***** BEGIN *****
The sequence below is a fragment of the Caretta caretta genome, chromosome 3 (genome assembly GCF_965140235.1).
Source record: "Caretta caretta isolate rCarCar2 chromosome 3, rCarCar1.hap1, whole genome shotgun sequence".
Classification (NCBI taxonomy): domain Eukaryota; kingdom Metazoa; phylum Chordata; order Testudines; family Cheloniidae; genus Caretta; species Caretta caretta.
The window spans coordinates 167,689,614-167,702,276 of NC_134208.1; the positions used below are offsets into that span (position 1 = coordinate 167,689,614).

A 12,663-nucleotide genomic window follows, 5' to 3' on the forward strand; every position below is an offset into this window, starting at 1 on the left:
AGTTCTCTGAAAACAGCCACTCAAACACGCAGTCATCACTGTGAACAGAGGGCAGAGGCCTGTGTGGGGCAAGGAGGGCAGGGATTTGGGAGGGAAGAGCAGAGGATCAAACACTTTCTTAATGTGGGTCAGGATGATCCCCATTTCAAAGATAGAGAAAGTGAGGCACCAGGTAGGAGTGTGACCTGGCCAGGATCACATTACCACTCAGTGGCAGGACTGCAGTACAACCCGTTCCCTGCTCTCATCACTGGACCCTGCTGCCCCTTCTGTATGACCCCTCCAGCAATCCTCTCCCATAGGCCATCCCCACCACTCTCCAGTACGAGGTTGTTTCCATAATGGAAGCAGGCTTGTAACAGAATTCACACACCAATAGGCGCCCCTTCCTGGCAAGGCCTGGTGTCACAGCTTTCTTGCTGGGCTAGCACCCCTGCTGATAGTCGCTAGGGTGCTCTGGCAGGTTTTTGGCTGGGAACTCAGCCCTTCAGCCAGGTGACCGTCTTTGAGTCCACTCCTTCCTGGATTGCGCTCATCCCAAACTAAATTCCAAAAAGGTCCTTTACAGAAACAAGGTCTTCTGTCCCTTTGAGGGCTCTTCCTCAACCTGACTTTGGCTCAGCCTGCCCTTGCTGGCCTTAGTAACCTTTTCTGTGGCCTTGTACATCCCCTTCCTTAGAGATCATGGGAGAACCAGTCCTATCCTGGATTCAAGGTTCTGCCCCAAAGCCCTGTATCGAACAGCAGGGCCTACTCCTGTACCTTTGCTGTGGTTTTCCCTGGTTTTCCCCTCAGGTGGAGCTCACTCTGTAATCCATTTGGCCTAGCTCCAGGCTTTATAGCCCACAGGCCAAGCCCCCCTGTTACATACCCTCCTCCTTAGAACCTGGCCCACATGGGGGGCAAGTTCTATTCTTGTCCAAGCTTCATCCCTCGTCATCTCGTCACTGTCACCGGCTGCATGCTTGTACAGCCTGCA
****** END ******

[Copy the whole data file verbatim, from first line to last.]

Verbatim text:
The sequence below is a fragment of the Caretta caretta genome, chromosome 3 (genome assembly GCF_965140235.1).
Source record: "Caretta caretta isolate rCarCar2 chromosome 3, rCarCar1.hap1, whole genome shotgun sequence".
Classification (NCBI taxonomy): domain Eukaryota; kingdom Metazoa; phylum Chordata; order Testudines; family Cheloniidae; genus Caretta; species Caretta caretta.
The window spans coordinates 167,689,614-167,702,276 of NC_134208.1; the positions used below are offsets into that span (position 1 = coordinate 167,689,614).

A 12,663-nucleotide genomic window follows, 5' to 3' on the forward strand; every position below is an offset into this window, starting at 1 on the left:
AGTTCTCTGAAAACAGCCACTCAAACACGCAGTCATCACTGTGAACAGAGGGCAGAGGCCTGTGTGGGGCAAGGAGGGCAGGGATTTGGGAGGGAAGAGCAGAGGATCAAACACTTTCTTAATGTGGGTCAGGATGATCCCCATTTCAAAGATAGAGAAAGTGAGGCACCAGGTAGGAGTGTGACCTGGCCAGGATCACATTACCACTCAGTGGCAGGACTGCAGTACAACCCGTTCCCTGCTCTCATCACTGGACCCTGCTGCCCCTTCTGTATGACCCCTCCAGCAATCCTCTCCCATAGGCCATCCCCACCACTCTCCAGTACGAGGTTGTTTCCATAATGGAAGCAGGCTTGTAACAGAATTCACACACCAATAGGCGCCCCTTCCTGGCAAGGCCTGGTGTCACAGCTTTCTTGCTGGGCTAGCACCCCTGCTGATAGTCGCTAGGGTGCTCTGGCAGGTTTTTGGCTGGGAACTCAGCCCTTCAGCCAGGTGACCGTCTTTGAGTCCACTCCTTCCTGGATTGCGCTCATCCCAAACTAAATTCCAAAAAGGTCCTTTACAGAAACAAGGTCTTCTGTCCCTTTGAGGGCTCTTCCTCAACCTGACTTTGGCTCAGCCTGCCCTTGCTGGCCTTAGTAACCTTTTCTGTGGCCTTGTACATCCCCTTCCTTAGAGATCATGGGAGAACCAGTCCTATCCTGGATTCAAGGTTCTGCCCCAAAGCCCTGTATCGAACAGCAGGGCCTACTCCTGTACCTTTGCTGTGGTTTTCCCTGGTTTTCCCCTCAGGTGGAGCTCACTCTGTAATCCATTTGGCCTAGCTCCAGGCTTTATAGCCCACAGGCCAAGCCCCCCTGTTACATACCCTCCTCCTTAGAACCTGGCCCACATGGGGGGCAAGTTCTATTCTTGTCCAAGCTTCATCCCTCGTCATCTCGTCACTGTCACCGGCTGCATGCTTGTACAGCCTGCA